Washington: US secretary of state John Kerry has called Afghan President Hamid Karzai and asked him to address the concerns of individual candidates vying to succeed him, amid fears that a poll dispute could lead to instability.
Kerry stressed the importance of national unity and a peaceful political process during his call the Karzai yesterday, a state department spokesperson said.
The preliminary result of Afghanistan's presidential election run-off was delayed for days for a recount of ballots in 2,000 voting centres.
Afghans voted on June 14 to elect between former foreign minister Abdullah Abdullah and former World Bank economist Ashraf Ghani.
But the two candidates are at loggerheads, triggering fears that the election results could lead to protests and uncertainty in Afghanistan.
Kerry encouraged the Independent Election Commission to conduct a full and thorough review that ensures the Afghan people have confidence in the integrity of the electoral process, the spokesperson said.
"While the US does not support any individual candidate, we have long stated our support for a credible, transparent and inclusive process that is broadly supported by the Afghan people and which produces a president who can govern the country," the spokesperson said.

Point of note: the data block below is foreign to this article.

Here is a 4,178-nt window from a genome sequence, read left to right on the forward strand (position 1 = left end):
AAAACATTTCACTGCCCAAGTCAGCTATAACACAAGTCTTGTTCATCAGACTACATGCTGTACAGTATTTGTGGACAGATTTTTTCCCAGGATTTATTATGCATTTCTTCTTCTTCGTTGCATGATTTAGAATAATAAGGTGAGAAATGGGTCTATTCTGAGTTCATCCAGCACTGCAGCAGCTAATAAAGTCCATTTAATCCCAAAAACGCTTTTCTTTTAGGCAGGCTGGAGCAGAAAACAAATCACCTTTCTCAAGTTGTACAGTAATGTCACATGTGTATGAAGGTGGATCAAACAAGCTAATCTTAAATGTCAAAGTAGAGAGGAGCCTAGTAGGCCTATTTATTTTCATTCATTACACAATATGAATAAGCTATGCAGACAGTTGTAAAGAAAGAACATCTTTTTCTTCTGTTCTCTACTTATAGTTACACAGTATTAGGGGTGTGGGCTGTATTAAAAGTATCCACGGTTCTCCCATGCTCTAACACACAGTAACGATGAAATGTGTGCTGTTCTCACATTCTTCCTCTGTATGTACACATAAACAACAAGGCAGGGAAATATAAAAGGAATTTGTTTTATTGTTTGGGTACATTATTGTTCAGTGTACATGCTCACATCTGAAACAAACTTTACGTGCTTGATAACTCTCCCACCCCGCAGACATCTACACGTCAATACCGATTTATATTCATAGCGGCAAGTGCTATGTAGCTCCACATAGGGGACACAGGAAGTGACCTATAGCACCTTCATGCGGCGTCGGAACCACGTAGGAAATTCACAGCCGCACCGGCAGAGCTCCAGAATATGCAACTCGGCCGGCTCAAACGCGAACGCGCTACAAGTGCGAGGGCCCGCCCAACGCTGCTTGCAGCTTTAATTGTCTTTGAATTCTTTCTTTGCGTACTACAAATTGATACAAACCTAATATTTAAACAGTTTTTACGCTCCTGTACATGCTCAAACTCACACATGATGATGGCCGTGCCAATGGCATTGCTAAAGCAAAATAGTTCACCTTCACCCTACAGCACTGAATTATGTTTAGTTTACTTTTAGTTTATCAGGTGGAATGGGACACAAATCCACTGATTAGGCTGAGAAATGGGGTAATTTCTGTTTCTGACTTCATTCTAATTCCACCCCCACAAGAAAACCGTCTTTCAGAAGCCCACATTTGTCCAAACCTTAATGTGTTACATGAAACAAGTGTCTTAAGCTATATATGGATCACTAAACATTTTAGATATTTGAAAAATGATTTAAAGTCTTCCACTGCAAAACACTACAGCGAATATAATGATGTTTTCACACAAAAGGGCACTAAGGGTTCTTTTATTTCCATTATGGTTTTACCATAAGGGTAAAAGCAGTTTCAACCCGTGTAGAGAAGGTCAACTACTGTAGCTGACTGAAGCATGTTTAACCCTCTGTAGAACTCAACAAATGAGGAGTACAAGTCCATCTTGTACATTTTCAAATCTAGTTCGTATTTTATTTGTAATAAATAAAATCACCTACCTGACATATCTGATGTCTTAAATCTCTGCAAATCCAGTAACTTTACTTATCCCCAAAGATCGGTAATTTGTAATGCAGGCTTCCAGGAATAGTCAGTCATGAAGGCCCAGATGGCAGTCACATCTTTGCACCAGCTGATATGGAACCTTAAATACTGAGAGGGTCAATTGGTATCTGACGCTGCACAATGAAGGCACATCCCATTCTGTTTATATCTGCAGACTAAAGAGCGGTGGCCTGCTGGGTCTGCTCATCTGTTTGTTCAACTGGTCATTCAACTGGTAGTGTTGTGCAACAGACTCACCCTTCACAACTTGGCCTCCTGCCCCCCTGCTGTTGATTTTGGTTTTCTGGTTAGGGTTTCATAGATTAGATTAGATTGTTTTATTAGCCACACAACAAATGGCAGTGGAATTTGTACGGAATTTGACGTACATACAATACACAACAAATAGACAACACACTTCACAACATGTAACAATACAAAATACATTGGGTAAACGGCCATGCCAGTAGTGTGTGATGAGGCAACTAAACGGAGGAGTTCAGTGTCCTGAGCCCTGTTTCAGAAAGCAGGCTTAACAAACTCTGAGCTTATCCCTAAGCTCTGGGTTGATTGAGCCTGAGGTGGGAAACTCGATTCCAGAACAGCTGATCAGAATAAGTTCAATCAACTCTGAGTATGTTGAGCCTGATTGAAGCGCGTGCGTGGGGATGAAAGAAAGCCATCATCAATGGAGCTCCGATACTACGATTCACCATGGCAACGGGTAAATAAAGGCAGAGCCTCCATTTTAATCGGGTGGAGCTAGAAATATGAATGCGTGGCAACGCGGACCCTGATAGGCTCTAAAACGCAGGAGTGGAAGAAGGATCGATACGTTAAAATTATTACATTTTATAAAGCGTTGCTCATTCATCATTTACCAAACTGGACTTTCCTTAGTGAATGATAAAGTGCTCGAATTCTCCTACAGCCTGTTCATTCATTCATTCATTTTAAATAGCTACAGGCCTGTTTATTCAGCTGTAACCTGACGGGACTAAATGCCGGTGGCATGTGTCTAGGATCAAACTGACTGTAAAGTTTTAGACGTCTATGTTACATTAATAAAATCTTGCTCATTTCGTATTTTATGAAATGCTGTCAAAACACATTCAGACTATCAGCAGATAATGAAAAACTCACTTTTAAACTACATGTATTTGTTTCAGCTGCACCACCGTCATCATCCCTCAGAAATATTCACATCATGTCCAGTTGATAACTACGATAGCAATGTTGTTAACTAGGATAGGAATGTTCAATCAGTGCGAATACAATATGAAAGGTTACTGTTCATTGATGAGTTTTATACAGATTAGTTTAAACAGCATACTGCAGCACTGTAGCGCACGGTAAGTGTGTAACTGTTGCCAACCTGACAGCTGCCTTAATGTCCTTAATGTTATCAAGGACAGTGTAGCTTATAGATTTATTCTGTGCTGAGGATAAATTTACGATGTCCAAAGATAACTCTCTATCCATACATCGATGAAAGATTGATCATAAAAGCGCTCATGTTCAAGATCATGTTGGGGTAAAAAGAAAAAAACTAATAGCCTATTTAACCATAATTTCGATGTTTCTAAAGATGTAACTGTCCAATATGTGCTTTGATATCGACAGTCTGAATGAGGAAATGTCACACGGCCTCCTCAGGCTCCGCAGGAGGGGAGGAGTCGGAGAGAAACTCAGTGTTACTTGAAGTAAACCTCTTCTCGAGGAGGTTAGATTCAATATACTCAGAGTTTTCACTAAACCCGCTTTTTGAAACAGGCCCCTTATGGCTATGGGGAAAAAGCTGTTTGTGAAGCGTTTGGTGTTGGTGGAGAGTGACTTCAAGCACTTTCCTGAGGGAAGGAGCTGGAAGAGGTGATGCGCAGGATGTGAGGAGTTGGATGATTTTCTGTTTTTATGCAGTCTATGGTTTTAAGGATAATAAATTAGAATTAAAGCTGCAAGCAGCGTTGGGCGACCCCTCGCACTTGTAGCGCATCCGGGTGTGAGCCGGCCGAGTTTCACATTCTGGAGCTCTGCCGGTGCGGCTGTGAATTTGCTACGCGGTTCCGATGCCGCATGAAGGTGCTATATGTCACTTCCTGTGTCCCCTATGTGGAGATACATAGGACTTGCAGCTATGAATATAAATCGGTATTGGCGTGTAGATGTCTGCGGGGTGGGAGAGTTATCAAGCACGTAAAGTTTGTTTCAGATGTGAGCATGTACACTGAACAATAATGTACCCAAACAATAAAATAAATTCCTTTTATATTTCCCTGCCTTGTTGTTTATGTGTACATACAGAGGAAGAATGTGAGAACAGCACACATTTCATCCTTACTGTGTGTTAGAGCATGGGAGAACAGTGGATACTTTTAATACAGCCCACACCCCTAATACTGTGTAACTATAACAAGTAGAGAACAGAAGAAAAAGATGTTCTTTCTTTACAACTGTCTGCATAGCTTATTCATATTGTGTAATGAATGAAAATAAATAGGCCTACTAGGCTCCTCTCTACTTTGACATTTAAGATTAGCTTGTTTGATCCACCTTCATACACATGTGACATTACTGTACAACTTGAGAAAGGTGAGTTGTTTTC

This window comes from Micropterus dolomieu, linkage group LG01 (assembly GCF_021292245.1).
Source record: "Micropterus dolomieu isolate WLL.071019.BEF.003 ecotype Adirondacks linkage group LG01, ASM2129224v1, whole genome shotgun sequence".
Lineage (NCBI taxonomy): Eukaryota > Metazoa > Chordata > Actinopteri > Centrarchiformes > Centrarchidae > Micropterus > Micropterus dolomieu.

"We call on all sides to work toward this goal and to avoid steps that undermine national unity."
Earlier, the State Department urged both the presidential candidates — Ashraf Ali Ghani and Abdullah Abdullah — to remain engaged with the Independent Election Commission (IEC).
"We know there is a process here, and we have urged both sides to remain engaged with the electoral institutions who can ensure that all allegations of fraud are — brought to them are given careful and impartial review and adjudication," state department deputy spokesperson Marie Harf said.
"There are legal mechanisms for going through, receiving, investigating, and adjudicating these complaints, and we think that is an important process, even if it takes some time," she said.